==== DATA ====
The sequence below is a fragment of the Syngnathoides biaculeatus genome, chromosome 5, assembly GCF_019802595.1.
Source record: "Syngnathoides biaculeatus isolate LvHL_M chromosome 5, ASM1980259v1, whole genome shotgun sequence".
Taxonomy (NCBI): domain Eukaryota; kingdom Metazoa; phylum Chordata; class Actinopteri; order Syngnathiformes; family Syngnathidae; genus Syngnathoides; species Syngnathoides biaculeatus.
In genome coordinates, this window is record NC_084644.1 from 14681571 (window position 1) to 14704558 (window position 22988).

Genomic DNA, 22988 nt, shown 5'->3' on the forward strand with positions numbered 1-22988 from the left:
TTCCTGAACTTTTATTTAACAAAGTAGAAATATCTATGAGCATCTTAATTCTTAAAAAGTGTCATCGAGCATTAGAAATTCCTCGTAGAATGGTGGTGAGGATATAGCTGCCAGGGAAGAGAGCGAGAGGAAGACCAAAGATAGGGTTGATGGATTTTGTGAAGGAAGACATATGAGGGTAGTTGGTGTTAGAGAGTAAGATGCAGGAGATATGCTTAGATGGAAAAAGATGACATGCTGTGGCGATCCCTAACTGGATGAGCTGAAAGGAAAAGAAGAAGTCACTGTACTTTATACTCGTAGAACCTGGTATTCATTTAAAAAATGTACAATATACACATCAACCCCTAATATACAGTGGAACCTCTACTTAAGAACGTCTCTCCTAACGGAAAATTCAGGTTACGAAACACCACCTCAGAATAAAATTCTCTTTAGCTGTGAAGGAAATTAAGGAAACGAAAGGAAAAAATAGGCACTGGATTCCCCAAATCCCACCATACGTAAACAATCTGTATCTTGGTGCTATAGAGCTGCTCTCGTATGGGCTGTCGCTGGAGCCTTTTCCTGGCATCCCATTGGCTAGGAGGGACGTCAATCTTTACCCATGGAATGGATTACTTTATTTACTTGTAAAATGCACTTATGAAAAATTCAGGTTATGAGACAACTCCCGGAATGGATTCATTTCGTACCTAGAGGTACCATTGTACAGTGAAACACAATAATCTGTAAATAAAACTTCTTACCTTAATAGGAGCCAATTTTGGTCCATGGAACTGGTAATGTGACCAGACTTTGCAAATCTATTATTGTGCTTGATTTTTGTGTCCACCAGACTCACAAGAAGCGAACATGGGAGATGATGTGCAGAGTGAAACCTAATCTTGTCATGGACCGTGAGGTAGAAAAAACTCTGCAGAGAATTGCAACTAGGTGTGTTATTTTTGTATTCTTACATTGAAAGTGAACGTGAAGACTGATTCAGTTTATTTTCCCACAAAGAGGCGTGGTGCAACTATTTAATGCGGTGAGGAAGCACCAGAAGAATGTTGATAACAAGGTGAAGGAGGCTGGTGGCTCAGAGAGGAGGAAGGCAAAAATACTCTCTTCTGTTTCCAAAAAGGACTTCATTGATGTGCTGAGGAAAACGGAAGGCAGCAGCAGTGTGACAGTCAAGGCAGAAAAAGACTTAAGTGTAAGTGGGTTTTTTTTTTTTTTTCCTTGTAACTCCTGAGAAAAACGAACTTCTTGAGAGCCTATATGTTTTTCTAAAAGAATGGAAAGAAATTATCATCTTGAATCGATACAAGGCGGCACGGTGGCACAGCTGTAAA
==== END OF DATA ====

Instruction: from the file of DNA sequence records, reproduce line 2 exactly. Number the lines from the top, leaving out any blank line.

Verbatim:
Source record: "Syngnathoides biaculeatus isolate LvHL_M chromosome 5, ASM1980259v1, whole genome shotgun sequence".